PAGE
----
Parasitic worms of pigs could aid human diseases

New treatments for could be on horizon for several human diseases, after a global study mapped the genes of a parasitic worm in pigs.

New treatments for inflammatory bowel disease, rheumatoid arthritis, multiple sclerosis, diabetes and autism could be on the horizon, after a global study led by the University of Melbourne in Australia successfully mapped the genes of the pig whipworm.

Lead researcher Dr. Aaron Jex with the university's Faculty of Veterinary Science, said, "We know that humans infected with the harmless, 'pig whipworm' can have significantly reduced symptoms linked to autoimmune diseases. Now (that) we have the genetic sequence of the worm, it opens the door to future human drug designs and treatment."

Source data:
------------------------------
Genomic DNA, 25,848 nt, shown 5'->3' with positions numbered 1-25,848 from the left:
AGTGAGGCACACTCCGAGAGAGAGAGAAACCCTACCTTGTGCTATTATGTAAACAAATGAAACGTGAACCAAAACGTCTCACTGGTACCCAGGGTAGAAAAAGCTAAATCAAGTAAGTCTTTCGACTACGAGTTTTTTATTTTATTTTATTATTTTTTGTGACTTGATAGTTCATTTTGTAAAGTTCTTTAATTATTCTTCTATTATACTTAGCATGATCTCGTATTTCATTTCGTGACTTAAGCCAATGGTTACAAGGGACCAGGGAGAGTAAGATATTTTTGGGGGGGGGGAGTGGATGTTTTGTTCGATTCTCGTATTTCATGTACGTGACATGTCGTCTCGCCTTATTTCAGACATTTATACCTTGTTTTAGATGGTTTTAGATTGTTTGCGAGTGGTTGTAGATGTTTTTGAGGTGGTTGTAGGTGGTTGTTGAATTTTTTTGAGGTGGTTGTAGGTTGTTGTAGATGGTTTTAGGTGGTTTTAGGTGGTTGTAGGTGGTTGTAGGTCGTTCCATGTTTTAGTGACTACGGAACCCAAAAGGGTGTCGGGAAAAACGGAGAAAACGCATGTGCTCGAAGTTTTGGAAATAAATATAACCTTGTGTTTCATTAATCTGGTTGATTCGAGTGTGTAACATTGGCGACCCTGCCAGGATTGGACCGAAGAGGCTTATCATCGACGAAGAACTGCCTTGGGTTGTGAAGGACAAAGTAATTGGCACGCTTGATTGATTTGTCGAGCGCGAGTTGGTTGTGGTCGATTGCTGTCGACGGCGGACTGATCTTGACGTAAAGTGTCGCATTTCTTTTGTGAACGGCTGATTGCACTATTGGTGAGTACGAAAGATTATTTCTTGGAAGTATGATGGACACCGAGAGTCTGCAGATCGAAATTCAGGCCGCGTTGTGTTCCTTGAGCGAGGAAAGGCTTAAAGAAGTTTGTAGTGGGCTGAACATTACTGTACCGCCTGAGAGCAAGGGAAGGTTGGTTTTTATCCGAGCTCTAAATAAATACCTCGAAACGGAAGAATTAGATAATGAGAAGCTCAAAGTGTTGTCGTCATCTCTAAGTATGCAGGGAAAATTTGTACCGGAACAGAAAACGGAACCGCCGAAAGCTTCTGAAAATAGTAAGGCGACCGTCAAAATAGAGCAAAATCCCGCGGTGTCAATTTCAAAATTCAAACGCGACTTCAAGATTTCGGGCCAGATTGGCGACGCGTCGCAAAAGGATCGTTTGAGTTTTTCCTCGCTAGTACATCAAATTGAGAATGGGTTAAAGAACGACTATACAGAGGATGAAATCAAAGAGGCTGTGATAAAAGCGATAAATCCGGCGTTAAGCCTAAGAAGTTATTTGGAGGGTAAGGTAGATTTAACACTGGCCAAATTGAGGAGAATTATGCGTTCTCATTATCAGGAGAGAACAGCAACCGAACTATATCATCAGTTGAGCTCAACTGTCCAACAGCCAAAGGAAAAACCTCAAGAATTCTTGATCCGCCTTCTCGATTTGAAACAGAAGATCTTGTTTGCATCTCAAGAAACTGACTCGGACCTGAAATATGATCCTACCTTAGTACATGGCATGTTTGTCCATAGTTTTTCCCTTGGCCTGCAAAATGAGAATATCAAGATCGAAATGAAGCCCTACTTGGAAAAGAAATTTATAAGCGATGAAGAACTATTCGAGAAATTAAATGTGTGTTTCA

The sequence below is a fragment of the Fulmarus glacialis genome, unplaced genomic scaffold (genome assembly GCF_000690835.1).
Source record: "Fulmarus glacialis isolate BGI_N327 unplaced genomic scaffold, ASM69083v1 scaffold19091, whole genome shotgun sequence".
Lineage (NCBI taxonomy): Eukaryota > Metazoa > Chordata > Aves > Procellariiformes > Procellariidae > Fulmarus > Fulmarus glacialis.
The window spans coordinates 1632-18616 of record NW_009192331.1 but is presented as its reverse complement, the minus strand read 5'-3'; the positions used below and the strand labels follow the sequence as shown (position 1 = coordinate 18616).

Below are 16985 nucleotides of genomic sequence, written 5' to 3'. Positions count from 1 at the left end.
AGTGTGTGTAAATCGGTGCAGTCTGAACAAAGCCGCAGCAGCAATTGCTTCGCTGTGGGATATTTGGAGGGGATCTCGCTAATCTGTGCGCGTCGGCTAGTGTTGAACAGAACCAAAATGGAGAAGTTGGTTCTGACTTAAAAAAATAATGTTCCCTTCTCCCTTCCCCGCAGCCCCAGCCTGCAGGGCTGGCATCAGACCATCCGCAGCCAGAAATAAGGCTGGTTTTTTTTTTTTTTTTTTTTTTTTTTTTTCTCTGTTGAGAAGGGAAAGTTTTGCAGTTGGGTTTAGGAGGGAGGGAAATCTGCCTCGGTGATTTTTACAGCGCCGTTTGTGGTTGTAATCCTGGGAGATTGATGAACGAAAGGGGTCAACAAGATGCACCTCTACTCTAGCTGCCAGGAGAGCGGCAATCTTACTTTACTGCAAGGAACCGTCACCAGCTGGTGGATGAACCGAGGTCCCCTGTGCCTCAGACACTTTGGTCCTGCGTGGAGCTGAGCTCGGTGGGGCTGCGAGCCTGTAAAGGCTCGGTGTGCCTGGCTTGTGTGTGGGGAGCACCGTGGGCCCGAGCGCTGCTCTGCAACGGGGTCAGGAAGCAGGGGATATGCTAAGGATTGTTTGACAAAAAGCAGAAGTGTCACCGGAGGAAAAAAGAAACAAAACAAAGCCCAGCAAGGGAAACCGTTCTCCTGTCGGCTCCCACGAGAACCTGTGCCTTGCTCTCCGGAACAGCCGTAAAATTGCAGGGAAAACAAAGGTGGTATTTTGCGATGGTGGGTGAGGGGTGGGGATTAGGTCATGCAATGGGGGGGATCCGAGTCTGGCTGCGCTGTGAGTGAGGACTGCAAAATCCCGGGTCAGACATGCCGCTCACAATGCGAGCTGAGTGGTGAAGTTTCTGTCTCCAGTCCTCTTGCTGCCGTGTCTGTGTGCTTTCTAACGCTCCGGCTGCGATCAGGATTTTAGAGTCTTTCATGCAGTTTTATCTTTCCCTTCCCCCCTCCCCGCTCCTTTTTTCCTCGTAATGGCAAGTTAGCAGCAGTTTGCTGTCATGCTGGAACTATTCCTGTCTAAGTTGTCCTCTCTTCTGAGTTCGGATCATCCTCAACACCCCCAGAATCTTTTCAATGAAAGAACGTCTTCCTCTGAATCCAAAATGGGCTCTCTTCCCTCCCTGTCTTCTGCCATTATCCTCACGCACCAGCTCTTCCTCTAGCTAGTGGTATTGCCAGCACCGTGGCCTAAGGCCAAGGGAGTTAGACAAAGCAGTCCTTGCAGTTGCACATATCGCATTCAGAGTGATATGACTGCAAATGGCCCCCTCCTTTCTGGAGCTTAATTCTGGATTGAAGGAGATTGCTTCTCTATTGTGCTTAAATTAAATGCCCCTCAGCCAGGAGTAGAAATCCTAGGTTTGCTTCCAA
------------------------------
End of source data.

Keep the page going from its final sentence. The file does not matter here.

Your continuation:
Although the pig whipworm causes disease and losses in livestock, it does not cause disease in humans, Jex pointed out.

In contrast, the "human whipworm" infects around 1 billion people, mainly children in developing nations, and causes dysentery, malnourishment and impairment of physical and mental development.

Coauthor Robin Gasser, also with the Faculty of Veterinary Science, said, "The genes tells us about the proteins that this worm uses to interact with our immune systems. Knowing the worm's molecular landscape could be very useful in starting to understand autoimmune diseases in humans."

The study involved 11 institutions in six countries and is published in Nature Genetics online.

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